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“Either run the day or the day runs you.” | A Yale Student's Advice on High School Courses

Updated: May 24, 2022

We had a great opportunity of interviewing KX and asked him some advice on: High School Courses

  • an alum of Yale University in New Haven, Connecticut.

  • a musician, composer, and pianist

Here are some main points he stresses:

  • "Time is elastic. That is why it is important to give yourself deadlines."

  • "Work first, play later. But don’t forget to play later."

  • "Be proactive. Plan alternatives, and choose the second-best option."

Q: If you scored in the top 5% how did you manage to balance all the coursework and load?

A: Time is elastic. This is called Parkinson’s Law. The more time you have on something, the more you slack off, and your productivity is automatically lower. The same exact work can take from an hour to 10+ hours depending on how much time you are given. That is why it is important to give yourself deadlines. “I must finish this in the next hour.” Time yourself with an actual timer. Break down large assignments into smaller ones so you feel a sense of accomplishment every time you complete a section. Work first, play later. But don’t forget to play later.

Q: When did you complete your homework/study (during classes, on the bus, at work, at home, etc.)?

A: Whenever I write an assignment down in my planner, I take note of how long it will probably take. For example, during the carpool ride back home, I can do two 15-minute assignments. Most of my homework is done at home. I sometimes do homework during class. The pro of doing homework in class is that you can get a surprisingly decent amount of work knocked off your planner. The con is that you may get caught by your teacher and be subject to the teacher’s unconscious biases toward you for the future. Make sure to weigh the pros and cons carefully.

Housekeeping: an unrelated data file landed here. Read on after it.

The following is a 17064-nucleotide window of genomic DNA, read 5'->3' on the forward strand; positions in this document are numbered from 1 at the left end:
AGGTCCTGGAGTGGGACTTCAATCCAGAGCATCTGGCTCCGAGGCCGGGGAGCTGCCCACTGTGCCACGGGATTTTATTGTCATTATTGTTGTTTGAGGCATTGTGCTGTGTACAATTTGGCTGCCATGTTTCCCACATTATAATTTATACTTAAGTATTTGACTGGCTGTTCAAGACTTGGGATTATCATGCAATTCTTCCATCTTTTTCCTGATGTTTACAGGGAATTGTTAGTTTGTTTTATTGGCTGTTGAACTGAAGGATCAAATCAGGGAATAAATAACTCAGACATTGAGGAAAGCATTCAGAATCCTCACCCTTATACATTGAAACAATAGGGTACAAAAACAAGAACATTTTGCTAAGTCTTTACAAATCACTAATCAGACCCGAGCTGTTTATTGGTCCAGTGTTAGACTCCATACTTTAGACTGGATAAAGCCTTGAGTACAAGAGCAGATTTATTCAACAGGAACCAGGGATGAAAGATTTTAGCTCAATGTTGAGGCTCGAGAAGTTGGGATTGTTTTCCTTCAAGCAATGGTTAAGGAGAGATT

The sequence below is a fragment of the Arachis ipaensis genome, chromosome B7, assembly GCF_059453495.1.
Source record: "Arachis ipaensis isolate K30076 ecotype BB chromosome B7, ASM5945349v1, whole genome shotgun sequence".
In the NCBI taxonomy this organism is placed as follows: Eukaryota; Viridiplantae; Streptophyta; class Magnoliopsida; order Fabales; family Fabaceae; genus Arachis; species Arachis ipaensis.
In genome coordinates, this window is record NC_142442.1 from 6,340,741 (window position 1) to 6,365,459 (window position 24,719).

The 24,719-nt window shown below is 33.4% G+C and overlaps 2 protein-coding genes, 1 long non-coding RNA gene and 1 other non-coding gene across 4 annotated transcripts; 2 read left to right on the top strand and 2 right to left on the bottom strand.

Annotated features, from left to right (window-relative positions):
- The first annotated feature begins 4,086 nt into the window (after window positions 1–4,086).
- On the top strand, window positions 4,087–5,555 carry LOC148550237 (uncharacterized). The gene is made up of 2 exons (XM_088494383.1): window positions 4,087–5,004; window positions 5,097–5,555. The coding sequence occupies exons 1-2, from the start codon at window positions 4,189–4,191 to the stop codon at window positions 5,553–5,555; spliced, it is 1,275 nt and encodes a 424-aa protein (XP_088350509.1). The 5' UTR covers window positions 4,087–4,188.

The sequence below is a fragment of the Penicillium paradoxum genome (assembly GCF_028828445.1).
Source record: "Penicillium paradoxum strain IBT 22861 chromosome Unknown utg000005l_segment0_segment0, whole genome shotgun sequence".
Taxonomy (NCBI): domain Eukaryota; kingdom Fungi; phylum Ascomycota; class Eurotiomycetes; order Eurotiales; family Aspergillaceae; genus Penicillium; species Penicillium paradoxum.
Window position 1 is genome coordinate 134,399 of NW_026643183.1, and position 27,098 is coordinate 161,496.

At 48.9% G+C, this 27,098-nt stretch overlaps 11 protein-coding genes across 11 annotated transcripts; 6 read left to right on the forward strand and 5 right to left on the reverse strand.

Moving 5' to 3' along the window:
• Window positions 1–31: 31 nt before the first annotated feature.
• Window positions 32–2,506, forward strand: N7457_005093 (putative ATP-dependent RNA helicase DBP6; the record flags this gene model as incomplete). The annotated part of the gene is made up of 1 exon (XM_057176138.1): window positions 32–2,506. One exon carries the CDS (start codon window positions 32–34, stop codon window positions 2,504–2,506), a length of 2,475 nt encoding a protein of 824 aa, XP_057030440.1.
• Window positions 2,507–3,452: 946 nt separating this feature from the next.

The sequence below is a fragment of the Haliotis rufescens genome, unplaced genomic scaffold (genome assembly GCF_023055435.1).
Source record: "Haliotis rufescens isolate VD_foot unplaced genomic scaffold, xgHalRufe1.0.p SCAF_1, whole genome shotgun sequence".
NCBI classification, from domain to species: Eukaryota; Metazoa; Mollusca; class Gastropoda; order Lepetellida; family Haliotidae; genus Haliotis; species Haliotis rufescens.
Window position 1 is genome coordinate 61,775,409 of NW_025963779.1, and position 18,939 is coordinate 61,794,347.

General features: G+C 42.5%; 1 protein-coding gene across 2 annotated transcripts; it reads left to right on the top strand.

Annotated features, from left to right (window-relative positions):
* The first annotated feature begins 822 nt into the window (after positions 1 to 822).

Q: Did you skip any classes to get a course that was more challenging and looked good for colleges?

A: Yes, because it happened to be that these classes that were more challenging and looked good for colleges were also really interesting. The word “challenging” frequently takes on a negative connotation, but it doesn’t have to be that way. Unfortunately, in the current meta of college admissions, things such as course load, GPA, and standardized test scores matter a bit too much, I think. Taking demanding courses is a fairly consistent way of increasing the chances of getting accepted by a college, but it is by no means the most meaningful way or the path of least resistance.

Q: Did you use a planner, online organization app, reminders of IOS devices? If so, which ones?

A: I used a notebook planner, mainly because I can conveniently pull it out anytime. It was a regular notebook that I converted into a planner. What matters more than what planner you use is how you plan things out. Plan things out in the long-term, not just in the brief span of a week.

Q: Is considering the teacher that teaches a course important when making selections?